I had an author friend asking for advice on her Instagram page. She’d won a collection of indie author books and stated that she was going to read each one and review each of them. In my opinion, that’s pretty great since the most challenging thing as an independent author is to garner reviews for their books. 

However, she came across something that she hadn’t expected. Admittedly, she probably should have expected it. She found that not all the books she received were good.  

Not every book you read is going to be good. When starting a new book, you should treat the book like it’s part of James Patterson’s collective body of work. While it could be as amazing as Patterson during his 90’s era when titles like Along Came a Spider, Kiss the Girls, and Pop Goes the Weasel, you might end up getting a stinker of a book like his current era of writing. 

It’s easy to make fun of and critique James Patterson because he’s turned himself into more of a brand than an actual author now, which is an entirely different type of article. If I were to write a review of Patterson’s newest book and tagged all of his social media accounts, I’m 90 percent certain that he would never see that review. Maybe his social media team might glance at it when they are sitting on the toilet and scrolling through the thousands of notifications his pages receive. Patterson’s got better things to do than to read a review from a no-name author like me. 

Now let’s say that I read a book by an indie author. And let’s say that the book was terrible, in my opinion. And then, let’s further say that I write an honest review about the book expressing all of the critiques that I noticed. If I were to post that review and tag the author on all of their social media profiles, I’m 90 percent certain that the author will read it.  

I’ve actually had that happen before and it always is flattering when the author reads, comments, or likes my reviews.  

You shouldn’t be afraid by writing and posting reviews. Honestly, every review on Amazon, Goodreads, or other sites helps authors. The single worst thing that you can do for indie authors is to not leave a review. Okay, the actual single worst thing that you can do is not buy their book, but you get what I mean.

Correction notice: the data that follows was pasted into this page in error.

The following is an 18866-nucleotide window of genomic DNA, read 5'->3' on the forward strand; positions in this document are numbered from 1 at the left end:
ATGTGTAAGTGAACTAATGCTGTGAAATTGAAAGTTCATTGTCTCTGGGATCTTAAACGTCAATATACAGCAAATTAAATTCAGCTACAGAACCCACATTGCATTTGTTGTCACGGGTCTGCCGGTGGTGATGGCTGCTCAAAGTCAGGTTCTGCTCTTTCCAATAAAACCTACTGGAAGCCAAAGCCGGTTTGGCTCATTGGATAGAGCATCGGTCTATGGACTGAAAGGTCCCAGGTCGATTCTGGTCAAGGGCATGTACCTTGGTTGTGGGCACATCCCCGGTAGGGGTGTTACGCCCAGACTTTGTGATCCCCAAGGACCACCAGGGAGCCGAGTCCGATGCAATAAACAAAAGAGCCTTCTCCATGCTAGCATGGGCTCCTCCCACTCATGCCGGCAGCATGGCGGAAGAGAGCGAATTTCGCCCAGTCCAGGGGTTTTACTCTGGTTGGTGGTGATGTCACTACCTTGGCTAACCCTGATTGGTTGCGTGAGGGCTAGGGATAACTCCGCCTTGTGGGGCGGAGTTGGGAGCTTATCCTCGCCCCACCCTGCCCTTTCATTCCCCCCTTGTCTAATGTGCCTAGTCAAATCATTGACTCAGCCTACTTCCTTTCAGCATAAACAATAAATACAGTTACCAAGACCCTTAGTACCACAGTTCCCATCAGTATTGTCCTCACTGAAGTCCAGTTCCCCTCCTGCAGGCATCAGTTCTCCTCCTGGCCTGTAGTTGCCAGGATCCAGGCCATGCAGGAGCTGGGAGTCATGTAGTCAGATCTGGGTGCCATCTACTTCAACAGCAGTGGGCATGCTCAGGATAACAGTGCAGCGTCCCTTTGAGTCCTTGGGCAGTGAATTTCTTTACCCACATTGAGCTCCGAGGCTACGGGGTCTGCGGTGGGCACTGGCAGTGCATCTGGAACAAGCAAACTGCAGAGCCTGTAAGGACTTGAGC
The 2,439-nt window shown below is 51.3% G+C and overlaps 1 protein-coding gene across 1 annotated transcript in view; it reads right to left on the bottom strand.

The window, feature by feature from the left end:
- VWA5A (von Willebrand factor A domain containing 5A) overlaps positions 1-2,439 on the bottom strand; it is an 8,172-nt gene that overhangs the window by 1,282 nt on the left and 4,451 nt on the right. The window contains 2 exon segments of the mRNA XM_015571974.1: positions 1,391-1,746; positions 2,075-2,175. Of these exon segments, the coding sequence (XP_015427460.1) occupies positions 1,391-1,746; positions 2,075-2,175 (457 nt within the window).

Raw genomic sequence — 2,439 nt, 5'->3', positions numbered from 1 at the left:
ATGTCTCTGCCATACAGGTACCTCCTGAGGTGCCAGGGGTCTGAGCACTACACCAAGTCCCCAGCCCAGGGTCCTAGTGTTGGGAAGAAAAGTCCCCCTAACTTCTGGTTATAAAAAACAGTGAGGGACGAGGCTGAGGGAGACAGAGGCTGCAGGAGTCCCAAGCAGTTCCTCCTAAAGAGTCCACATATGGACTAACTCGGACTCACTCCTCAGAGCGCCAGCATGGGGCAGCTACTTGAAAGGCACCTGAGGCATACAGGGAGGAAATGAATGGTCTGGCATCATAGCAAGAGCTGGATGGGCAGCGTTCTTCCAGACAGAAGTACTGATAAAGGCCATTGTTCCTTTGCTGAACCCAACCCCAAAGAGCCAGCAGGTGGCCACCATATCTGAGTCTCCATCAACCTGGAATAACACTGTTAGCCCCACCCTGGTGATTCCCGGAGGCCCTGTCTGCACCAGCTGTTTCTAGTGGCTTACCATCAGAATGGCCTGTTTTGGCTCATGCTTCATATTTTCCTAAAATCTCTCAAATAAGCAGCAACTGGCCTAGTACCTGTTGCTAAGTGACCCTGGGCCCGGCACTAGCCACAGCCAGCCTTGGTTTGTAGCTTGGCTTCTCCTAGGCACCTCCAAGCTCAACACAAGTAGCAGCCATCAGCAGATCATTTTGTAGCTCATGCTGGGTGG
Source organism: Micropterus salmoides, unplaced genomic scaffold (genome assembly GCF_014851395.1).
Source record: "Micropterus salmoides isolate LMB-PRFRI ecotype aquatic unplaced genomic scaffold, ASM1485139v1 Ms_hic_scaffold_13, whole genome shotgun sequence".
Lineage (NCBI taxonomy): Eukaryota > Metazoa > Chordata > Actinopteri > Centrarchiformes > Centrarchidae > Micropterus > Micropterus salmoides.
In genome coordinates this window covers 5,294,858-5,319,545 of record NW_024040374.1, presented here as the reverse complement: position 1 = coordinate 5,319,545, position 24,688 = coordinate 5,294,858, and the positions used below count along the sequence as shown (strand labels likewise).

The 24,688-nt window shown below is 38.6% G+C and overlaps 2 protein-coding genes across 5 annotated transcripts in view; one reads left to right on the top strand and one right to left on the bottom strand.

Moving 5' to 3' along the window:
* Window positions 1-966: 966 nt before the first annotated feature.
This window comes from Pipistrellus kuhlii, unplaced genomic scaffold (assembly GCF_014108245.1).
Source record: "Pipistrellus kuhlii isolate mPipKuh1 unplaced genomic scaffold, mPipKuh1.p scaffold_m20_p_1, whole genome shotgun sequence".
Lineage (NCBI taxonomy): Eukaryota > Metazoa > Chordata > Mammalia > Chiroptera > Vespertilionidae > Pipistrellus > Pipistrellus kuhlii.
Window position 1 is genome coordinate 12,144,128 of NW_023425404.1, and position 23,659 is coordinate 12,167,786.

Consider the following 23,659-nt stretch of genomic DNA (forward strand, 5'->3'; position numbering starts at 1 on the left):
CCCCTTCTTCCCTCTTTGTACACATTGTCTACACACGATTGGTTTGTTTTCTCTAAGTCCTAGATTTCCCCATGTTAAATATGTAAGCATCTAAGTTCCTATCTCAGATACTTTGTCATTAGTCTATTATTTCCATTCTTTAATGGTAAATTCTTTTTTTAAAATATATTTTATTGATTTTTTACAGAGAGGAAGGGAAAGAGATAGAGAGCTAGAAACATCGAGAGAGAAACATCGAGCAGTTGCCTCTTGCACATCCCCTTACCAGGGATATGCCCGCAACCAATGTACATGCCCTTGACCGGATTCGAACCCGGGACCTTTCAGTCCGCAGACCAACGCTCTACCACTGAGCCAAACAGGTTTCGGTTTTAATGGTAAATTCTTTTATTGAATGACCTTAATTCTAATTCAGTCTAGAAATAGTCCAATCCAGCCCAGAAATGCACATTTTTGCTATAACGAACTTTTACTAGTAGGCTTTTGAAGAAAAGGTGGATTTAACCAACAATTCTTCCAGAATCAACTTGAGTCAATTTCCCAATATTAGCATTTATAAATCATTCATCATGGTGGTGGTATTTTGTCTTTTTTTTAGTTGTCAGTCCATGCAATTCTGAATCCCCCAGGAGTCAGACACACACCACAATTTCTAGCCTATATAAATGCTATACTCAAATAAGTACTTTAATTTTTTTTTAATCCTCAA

Let’s amp up the situation. My author friend added that she also knew the authors to the books she didn’t particularly like. If she were to post these reviews, the authors would certainly see them. 

I messaged my author friend with my suggestions about how to go about leaving reviews even though the authors might see them. So, I thought I’d also share that advice with you. 

Tip 1: Start off by talking about what you liked the most. There is always something that you will like. Then, when you’re done talking about what you liked most, work your way down the ladder. Next, talk about what you liked, but could’ve been better, then talk about what things that didn’t quite meet your expectations. Finally, head to the parts of the book that you absolutely didn’t care for. If you start off with the things you hated, then your readers might skip the rest of the review and miss out on things that might get them to read the book for themselves. 

Tip 2: Don’t be cruel! There’s enough cruelty in the world, and even more online. You shouldn’t be adding to it by being cruel in a review. There’s a difference between being critical and being cruel. Being critical of a novel means that you’re providing opinions that critique the original work in hopes that the author learns and grows to be a better writer. Being cruel of a novel means that you just don’t care about potential in a novel and that you only care about bashing the author over the head with their flaws. 

Don’t be cruel, be critical. 

Tip 3: Make sure to leave a review! Reviews on Amazon and other sites like that not only help potential readers choose whether to read the book, it helps the author by providing feedback on what went right and what went wrong. As I stated above, Indie authors will benefit the most from these reviews, so, if at all possible, review them first and then focus on people like Patterson and King. Those mainstream authors don’t need your review. The Indie authors do.  

It’s funny. I hear everyone talking about Shop Small, Shop Local, Don’t Shop Big Retail… etc, etc, etc. However, I see more people reading the big time authors like King, Patterson, Clare, etc… 

I went to see The Devil Conspiracy (2023) last Thursday and I didn’t care for most of it. There weren’t any big-time actors, and they weren’t part of the MCU (Marvel Cinematic Universe). However, it had one of the craziest plots I’ve seen in a while. So, for that reason I enjoyed it. It won’t make the top ten at the box office, but I admire the film for the plot’s boldness. 

In conclusion, (btw all you college and high school students, never conclude your essay with “In conclusion”) don’t be afraid to give your honest opinion about books. In reality, don’t be afraid to give your honest opinion about anything. Just don’t be cruel about it. You might catch more flies with honey than vinegar, but if you’re cruel you might just end up catching a few fists to the face.  


One response to “Reviewing Advice”

  1. snarebox Avatar

    Good advice, this is something I’ve found challenging too. There’s a whole genre of review writing in which those writing the reviews are attempting to write the most scathing and humiliating article possible for entertainment. There’s rarely anything of substance in such reviews and there’s little chance their target will even read them.

    There’s a weird dance that has to be done between raw objective criticism and a review that’s entertaining enough to be worth posting online. Doesn’t have to be cruel though.

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